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Current Page: Politics | Monday, April 22, 2019
Daleiden delayed; Calif. Supreme Court issues stay on pro-life activist’s felony trial

Daleiden delayed; Calif. Supreme Court issues stay on pro-life activist’s felony trial

Pro-life activist David Daleiden speaks at the Values Voter Summit at the Omni Shoreham Hotel in Washington, D.C. on Sept. 21, 2018. | (Screenshot: Values Voter Summit)

The California Supreme Court issued a stay on a preliminary hearing in the felony trial for pro-life activist David Daleiden in which his attorneys were to present a defense that would have included their undercover videos of abortion providers.

Last Friday, California Supreme Court Chief Justice Tani Cantil-Sakauye put the hearing on delay until further notice, according to a press release emailed out on Monday morning on behalf of the Thomas More Society, which is representing Daleiden.

The high court’s decision to issue a stay put a halt to the hearing, which was scheduled to take place on Monday and was expected to last about two weeks.

“The stay was based on the political bias and selective prosecution,” stated the email, sent to supporters by Thomas Ciesielka of TC Public Relations.

Daleiden garnered national headlines back in 2015 when his California-based pro-life group the Center for Medical Progress released a series of undercover videos of abortion providers reportedly showing them engaging in illegal activities.

For their actions, Daleiden and pro-life activist Sandra Merritt were charged with 15 felonies in March 2017 by the state of California.

Daleiden and Merritt were charged with filming 14 people without permission between October 2013 and July 2015. There was one felony count filed per person along with a fifteenth count for criminal conspiracy to invade privacy.

The undercover recordings included conversations with Planned Parenthood officials and StemExpress, a California-based company that provides biological materials for medical research and received fetal tissue from Planned Parenthood.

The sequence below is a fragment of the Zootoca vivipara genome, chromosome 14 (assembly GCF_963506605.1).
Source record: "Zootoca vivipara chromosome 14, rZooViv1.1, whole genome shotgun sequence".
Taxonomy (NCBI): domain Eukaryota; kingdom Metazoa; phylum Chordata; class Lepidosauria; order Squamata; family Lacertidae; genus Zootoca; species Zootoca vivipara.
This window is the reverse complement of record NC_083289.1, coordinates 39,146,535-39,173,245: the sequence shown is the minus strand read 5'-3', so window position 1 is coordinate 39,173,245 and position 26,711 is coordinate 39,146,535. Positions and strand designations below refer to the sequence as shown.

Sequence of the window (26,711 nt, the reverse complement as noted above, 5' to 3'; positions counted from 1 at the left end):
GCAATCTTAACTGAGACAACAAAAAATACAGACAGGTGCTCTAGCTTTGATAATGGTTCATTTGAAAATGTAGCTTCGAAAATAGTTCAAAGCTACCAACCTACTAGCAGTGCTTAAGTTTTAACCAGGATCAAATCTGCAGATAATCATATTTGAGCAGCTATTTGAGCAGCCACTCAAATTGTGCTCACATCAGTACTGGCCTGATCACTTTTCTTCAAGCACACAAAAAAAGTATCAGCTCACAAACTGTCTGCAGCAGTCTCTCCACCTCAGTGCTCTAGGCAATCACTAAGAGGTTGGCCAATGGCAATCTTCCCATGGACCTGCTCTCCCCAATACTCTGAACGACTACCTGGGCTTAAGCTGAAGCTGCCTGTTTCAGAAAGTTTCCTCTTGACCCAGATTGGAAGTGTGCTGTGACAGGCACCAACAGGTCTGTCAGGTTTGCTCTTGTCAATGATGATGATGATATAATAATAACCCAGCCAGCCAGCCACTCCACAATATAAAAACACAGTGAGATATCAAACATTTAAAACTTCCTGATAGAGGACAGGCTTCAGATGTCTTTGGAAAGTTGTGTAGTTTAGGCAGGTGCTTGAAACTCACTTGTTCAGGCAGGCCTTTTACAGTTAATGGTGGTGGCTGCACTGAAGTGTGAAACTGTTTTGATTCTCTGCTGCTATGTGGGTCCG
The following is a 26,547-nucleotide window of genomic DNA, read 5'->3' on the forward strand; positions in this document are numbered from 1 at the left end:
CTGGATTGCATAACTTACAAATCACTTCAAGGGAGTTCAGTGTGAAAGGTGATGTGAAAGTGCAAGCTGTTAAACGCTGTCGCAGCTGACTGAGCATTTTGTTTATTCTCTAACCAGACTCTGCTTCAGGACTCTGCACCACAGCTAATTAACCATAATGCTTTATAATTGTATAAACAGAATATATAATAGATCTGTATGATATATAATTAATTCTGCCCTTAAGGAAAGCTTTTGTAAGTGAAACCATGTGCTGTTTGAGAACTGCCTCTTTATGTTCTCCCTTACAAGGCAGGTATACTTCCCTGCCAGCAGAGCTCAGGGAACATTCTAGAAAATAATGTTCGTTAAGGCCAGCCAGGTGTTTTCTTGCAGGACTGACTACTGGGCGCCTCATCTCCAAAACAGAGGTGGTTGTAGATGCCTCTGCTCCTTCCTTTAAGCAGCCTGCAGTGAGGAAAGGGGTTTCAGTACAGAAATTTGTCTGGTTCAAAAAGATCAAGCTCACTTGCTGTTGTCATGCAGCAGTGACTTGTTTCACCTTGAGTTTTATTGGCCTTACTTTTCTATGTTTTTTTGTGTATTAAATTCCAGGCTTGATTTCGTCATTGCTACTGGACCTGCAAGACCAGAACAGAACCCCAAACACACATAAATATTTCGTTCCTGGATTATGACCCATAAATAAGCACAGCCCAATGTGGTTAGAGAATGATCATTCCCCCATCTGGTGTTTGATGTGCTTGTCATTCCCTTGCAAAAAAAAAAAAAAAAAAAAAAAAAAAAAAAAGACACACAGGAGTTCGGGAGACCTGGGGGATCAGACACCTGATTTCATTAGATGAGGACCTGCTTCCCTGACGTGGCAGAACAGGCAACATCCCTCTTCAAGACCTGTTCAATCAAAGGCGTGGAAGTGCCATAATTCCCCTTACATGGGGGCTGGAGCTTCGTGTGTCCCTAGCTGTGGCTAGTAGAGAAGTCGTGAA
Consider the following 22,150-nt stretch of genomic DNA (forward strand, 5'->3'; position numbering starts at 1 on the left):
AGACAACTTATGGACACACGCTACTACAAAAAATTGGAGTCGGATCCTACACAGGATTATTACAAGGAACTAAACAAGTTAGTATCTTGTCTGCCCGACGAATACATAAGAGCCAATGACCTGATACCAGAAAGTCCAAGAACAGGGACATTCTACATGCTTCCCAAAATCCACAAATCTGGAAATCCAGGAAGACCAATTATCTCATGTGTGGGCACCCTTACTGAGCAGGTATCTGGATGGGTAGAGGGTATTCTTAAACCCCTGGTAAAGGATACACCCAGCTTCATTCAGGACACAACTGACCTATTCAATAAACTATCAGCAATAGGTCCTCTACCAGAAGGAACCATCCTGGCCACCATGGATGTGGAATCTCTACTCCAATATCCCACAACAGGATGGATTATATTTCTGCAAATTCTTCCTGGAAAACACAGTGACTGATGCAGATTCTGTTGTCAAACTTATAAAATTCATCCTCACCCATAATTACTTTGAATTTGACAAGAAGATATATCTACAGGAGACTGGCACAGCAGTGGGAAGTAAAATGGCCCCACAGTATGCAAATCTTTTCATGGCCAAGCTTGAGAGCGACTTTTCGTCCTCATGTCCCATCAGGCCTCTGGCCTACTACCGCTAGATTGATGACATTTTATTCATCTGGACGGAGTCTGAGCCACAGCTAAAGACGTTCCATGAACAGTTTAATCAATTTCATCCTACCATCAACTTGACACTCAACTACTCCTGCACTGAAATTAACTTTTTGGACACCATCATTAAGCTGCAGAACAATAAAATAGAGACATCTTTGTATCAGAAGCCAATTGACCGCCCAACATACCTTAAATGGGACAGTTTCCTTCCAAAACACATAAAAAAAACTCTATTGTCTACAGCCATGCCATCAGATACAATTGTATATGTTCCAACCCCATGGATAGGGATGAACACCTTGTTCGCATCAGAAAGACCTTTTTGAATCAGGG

"Daleiden, along with co-conspirator Sandra Merritt, used manufactured identities and a fictitious bioresearch company to meet women's healthcare providers and covertly record the private discussions they initiated," stated California Attorney General Xavier Becerra in 2017.

"The right to privacy is a cornerstone of California's Constitution, and a right that is foundational in a free democratic society … We will not tolerate the criminal recording of confidential conversations."

For his part, Daleiden denounced the charges as “bogus” and “fake news," saying that they came from “Planned Parenthood's political cronies.”

“The public knows the real criminals are Planned Parenthood and their business partners like StemExpress and DV Biologics — currently being prosecuted in California — who have harvested and sold aborted baby body parts for profit for years in direct violation of state and federal law,” stated Daleiden in 2017.

In February, San Francisco Superior Court Judge Christopher Hite concluded that Daleiden and Merritt’s legal team be allowed to present their arguments before a preliminary hearing.

These arguments were to include Planned Parenthood figures who were in the undercover videos made by Daleiden, as well as footage of the videos themselves.

The court also ruled, however, that for the preliminary hearing the names of the Planned Parenthood figures be kept sealed and that the videos be made inaccessible to the public.

“This latest court order gives us the ability to prove the link between David’s actions and uncovering violent felonies by the abortion industry, and to show that these videos were all taken in public locations where the conversations could be easily overheard,” stated Thomas More Society Vice President Peter Breen, who is representing Daleiden, at the time.

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